Tennessee's "Real People" Organize for Fair Health Care

Several people, two Black women, one Black man, and one white man, pictured sitting and talking at a larger table

Southern Exposure

Magazine cover with three photos of elderly people

This article originally appeared in Southern Exposure Vol. 13 No. 2/3, "Older Wiser Stronger: Southern Elders." Find more from that issue here.

Nashville, Tennessee hosts the corporate headquarters for seven of the nation's 11 largest private, for-profit health care corporations, including the largest one, Hospital Corporation of America. Nashville is also the home base of Tennessee's Real People's Coalition, an emerging coalition of citizens fighting for improved health care conditions. The coalition has shocked industry and government insiders by packing once-quiet hearing rooms of state government with concerned — and irate — citizens. 

Robert Everett is a retiree and one of the leaders of the Real People's Coalition. After a September 1984 hearing of the Governor's Select Committee on Health Care Cost Containment, he lashed out at the committee, which he said was "dominated by the health care industry, large corporations, and insurance companies." 

The rising cost of health care and decreasing access to health care for poor and working-class people are widening the gap between the people who can pay for medical services and those who can't. Though their lives are in danger, people without money or medical insurance are turned away from hospitals simply because they cannot afford excessive pre-payments. Spiraling costs of medical care also are making it more likely that people who can pay for care now will in the future be forced into the ranks of those who can't pay. Especially among the elderly, many who considered themselves firmly entrenched in the middle class have seen their possessions and entire savings swallowed by health care bills.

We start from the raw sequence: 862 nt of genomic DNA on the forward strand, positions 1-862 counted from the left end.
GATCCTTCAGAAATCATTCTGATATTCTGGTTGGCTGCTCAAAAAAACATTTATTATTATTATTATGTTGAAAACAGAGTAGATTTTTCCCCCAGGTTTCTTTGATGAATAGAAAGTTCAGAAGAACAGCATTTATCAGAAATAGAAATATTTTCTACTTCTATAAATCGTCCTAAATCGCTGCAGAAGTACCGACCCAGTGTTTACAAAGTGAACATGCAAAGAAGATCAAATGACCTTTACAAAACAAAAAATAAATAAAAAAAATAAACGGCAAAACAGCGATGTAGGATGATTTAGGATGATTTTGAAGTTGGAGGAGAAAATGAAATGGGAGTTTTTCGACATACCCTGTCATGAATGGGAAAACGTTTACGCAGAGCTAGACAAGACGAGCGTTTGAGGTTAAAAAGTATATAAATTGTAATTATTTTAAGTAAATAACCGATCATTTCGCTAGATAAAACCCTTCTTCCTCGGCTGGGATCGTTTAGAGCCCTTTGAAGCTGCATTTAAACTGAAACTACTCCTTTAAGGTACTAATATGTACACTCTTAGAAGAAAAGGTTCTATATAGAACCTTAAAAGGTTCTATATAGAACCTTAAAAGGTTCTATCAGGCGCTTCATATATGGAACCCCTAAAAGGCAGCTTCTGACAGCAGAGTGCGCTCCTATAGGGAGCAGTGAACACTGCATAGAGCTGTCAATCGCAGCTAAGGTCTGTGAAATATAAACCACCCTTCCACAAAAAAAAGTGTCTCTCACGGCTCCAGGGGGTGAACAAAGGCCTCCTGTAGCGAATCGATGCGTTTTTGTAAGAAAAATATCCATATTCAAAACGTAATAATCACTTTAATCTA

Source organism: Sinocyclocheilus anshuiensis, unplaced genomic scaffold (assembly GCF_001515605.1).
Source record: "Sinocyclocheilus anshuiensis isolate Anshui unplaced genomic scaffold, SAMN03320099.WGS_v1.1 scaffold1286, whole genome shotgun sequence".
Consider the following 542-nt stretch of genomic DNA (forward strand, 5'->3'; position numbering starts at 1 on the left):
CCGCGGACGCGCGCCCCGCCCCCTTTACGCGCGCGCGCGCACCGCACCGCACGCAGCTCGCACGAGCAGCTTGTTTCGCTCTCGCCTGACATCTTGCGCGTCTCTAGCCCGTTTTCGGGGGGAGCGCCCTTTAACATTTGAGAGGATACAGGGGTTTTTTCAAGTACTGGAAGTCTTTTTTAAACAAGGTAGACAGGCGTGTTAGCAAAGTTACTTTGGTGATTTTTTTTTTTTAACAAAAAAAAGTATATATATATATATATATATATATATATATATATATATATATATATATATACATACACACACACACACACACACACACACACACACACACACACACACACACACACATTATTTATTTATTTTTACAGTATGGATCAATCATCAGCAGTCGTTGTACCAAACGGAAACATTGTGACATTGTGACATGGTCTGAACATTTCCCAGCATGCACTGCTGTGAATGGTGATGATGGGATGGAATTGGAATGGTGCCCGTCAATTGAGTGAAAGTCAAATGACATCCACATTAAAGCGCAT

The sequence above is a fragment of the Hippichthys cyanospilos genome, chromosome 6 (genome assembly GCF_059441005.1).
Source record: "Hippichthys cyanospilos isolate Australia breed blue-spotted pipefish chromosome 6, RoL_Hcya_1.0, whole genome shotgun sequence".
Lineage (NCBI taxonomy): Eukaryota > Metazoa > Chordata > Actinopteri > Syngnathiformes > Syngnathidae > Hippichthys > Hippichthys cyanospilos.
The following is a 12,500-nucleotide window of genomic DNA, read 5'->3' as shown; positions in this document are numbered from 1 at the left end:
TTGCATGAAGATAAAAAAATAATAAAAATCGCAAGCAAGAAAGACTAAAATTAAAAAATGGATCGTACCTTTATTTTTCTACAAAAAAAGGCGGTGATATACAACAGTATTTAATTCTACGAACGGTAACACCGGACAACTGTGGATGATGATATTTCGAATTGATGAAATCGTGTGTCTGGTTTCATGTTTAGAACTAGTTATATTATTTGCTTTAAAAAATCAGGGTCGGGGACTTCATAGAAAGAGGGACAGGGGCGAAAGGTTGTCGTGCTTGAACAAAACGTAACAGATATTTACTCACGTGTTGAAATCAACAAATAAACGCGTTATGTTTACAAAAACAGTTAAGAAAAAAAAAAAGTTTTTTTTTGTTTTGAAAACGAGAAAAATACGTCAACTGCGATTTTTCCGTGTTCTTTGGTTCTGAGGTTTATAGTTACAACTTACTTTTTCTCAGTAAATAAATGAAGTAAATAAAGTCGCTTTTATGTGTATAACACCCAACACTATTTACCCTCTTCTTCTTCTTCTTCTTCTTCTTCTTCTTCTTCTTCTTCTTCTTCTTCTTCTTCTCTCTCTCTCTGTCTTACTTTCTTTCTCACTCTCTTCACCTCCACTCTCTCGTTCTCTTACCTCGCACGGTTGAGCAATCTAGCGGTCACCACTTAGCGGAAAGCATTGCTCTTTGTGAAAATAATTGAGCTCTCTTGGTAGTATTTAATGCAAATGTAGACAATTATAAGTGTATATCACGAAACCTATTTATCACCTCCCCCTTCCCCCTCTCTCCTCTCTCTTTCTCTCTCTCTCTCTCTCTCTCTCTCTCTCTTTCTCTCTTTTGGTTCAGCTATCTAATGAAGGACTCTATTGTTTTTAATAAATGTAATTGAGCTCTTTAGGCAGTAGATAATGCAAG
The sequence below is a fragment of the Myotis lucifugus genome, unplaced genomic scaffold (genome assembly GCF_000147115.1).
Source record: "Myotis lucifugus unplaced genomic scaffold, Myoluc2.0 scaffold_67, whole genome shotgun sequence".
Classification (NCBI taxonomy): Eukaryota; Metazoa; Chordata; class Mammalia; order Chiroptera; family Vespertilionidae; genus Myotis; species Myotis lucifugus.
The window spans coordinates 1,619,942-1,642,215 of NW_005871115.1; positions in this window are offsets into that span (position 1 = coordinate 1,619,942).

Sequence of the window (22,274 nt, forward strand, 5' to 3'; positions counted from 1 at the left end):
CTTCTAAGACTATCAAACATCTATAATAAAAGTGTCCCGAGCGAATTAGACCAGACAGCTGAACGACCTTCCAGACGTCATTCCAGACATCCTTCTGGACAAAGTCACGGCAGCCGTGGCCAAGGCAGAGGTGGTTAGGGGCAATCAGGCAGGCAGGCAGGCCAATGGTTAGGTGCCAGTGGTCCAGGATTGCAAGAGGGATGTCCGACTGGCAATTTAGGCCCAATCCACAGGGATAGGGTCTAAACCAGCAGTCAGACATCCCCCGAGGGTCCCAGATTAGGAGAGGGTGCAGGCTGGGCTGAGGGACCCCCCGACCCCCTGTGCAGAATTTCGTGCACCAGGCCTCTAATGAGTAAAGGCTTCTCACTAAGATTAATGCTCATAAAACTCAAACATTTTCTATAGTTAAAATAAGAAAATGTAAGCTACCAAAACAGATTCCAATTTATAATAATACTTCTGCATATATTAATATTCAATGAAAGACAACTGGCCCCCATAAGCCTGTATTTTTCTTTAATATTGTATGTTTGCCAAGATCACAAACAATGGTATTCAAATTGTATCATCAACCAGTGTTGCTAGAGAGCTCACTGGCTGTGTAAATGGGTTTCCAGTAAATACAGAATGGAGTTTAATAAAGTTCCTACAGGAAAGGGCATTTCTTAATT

"The real people of this state," Everett says, "were purposely left out of the [decision-making] process. Why? Because those boys think that real people don't know what is wrong. Instead, we end up having to rely on experts. Well, how in the world did we get in the mess we're in? Haven't the experts been handling the situation all along?" 

The Real People's Coalition, a statewide organization, grows out of the work of Nashville Communities Organized for Progress (NCOP), an umbrella organization of over 30 inner-city neighborhood, tenant, and church groups. In 1979 a group of inner-city Nashville community leaders got together to discuss the way federal Community Development Block Grant funds were being spent. Metropolitan Nashville was receiving millions of dollars from the federal government, but instead of investing this money in poor neighborhoods as intended, the city was decorating downtown business areas with ornate brick sidewalks. A citywide campaign was mounted to get these funds spent in low- and middle-income communities. In the process, NCOP was born. 

NCOP began work on a broad range of issues in Nashville's poor and working-class communities. It gradually gained the allegiance of a strong grassroots constituency and is now a political force in the Nashville area. Neighborhood groups have attacked problems ranging from health-threatening drainage ditches to insufficient street lights and noisy industrial neighbors. Committees monitor waste landfills, and high-crime communities have organized Fight Against Crime Together (FACT) groups. NCOP's organizational efforts are backed by the Cumberland Institute, which over the past seven years has provided professional training and organizing assistance for a variety of community and labor groups in Tennessee.